The Criminal Ego and the Struggle in Society

On Isabelle Eberhardt’s “Criminal” and Renzo Novatore’s “Toward the Creative Nothing”

Quotes refer to the Eberhardt Press edition and the Venomous Butterfly Publications edition, respectively.

Crime
In “Criminal,” Isabelle Eberhardt’s memoir of land colonization in Algeria written around the turn of the last century, the farmer Mohammed Achouri cuts an interesting figure. A “tall thin old man with the face of an ascetic, his hard features set in an expression of constant preoccupation”, a quiet character who stands “a bit apart from the others”, he is not a likely hero. Though he stands out, and in fact his inability to fit in singles him out for downfall, his unheroic resistance fits well within the unheroic reality of the story; the French have colonized Algeria, and they force the people of Bou Achour to give their prime land to colonists, a double theft because the collective society of that region had never even had to buy and sell land among themselves or “resort to the system of inheritance.” They get mere pennies for their land, their complaints are rebuffed, and they have no choice but to work under the new landlords. At harvest time they watch the riches of their toil and their earth taken from them, but that night, the new barn burns down, and the harvest with it. Nonetheless, a suspect is arrested, nothing changes, and the power of colonialism continues its cruel exercises, unfazed.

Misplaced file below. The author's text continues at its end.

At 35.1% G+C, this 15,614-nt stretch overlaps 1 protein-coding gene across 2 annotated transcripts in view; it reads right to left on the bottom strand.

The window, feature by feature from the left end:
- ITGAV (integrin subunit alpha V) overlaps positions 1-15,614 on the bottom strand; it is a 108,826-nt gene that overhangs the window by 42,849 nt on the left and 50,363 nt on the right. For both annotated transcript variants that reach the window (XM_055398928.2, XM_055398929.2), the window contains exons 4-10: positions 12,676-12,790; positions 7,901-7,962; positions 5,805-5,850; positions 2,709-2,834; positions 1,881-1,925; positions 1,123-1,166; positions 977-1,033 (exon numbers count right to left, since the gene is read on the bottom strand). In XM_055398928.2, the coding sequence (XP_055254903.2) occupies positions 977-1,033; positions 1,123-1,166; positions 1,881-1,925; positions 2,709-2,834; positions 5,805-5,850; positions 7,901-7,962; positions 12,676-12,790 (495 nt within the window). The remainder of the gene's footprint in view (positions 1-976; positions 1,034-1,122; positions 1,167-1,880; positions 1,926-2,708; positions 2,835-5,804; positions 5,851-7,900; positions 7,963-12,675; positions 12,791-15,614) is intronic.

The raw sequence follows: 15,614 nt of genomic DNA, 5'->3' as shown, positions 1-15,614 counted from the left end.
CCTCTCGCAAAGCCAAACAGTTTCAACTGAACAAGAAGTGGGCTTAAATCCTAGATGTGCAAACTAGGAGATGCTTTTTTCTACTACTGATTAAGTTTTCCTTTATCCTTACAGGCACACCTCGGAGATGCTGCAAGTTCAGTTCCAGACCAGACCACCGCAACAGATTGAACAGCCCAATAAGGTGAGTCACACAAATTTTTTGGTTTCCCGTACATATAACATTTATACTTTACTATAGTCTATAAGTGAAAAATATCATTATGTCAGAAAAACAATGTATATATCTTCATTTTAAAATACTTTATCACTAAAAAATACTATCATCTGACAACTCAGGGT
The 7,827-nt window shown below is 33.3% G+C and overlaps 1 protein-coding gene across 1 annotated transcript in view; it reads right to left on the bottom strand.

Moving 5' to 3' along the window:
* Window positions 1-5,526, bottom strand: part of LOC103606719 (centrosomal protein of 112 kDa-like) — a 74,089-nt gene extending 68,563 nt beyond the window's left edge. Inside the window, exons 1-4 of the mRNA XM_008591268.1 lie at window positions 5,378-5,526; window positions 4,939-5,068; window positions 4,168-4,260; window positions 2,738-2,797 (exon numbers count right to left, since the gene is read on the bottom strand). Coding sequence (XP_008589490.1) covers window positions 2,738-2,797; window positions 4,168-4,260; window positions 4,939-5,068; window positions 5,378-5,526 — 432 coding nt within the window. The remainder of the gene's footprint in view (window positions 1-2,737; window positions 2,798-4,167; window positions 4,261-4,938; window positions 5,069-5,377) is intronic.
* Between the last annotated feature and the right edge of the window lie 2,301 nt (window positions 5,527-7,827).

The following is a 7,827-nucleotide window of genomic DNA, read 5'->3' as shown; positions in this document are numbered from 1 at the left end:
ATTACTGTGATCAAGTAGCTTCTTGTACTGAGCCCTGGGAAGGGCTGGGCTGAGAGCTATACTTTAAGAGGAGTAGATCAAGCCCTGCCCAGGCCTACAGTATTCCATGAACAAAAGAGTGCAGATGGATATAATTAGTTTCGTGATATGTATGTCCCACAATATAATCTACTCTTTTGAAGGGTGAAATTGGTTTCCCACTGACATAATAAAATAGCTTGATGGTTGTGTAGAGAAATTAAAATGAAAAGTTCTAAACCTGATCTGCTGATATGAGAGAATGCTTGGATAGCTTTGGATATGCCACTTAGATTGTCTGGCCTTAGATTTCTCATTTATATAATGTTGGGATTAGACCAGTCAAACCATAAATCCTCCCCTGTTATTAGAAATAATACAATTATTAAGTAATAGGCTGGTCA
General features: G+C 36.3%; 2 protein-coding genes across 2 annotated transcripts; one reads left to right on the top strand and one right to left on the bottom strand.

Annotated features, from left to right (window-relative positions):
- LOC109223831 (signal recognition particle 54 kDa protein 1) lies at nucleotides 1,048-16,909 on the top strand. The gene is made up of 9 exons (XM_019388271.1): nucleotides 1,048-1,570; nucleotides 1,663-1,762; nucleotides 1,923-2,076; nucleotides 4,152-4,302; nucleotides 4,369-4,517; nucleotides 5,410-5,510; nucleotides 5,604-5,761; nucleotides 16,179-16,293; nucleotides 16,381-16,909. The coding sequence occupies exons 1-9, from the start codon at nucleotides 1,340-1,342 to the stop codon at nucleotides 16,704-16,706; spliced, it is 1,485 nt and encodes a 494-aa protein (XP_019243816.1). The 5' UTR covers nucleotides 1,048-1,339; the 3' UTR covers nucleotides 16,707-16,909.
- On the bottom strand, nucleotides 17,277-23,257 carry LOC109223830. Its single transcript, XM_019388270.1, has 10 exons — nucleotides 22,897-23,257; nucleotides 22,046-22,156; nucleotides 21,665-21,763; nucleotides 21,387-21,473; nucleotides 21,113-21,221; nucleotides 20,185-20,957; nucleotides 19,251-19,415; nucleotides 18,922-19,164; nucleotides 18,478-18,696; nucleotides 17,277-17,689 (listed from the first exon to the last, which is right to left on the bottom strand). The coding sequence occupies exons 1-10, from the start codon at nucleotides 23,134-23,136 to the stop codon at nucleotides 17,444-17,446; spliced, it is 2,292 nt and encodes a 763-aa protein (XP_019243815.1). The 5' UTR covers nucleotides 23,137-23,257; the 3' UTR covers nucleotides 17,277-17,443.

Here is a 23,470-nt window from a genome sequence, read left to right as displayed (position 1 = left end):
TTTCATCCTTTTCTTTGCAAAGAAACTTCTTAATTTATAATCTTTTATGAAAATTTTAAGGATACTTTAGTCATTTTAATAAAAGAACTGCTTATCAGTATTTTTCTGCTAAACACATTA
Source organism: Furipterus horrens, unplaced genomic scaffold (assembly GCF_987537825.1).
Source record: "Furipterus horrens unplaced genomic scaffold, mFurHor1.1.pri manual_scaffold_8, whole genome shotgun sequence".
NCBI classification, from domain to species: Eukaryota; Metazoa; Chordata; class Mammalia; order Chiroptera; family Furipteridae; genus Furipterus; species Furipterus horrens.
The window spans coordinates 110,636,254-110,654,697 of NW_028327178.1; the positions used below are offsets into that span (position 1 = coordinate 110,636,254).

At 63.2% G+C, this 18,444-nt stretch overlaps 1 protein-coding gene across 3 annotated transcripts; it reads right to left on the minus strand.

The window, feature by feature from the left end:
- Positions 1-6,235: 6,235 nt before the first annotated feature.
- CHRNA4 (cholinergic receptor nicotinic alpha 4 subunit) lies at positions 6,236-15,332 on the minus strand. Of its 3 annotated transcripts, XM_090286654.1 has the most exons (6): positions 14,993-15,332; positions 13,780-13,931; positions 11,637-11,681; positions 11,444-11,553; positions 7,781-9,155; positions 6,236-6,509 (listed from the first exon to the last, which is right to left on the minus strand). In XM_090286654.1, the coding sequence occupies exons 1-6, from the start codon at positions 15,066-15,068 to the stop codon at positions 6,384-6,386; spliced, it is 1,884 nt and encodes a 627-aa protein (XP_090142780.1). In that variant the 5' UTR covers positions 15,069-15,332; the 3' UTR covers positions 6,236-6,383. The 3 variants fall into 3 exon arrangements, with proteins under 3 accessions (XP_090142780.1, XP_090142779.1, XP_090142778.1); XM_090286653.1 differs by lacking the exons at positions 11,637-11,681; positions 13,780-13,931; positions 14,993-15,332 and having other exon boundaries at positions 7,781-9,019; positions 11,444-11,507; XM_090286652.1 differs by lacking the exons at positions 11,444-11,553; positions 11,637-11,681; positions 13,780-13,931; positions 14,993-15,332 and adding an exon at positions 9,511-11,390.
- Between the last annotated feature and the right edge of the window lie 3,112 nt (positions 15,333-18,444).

The Ibn ‘Arabi effect

Dear T,

They left as night let its curtains down in folds. – Muhyiddin Ibn ‘Arabi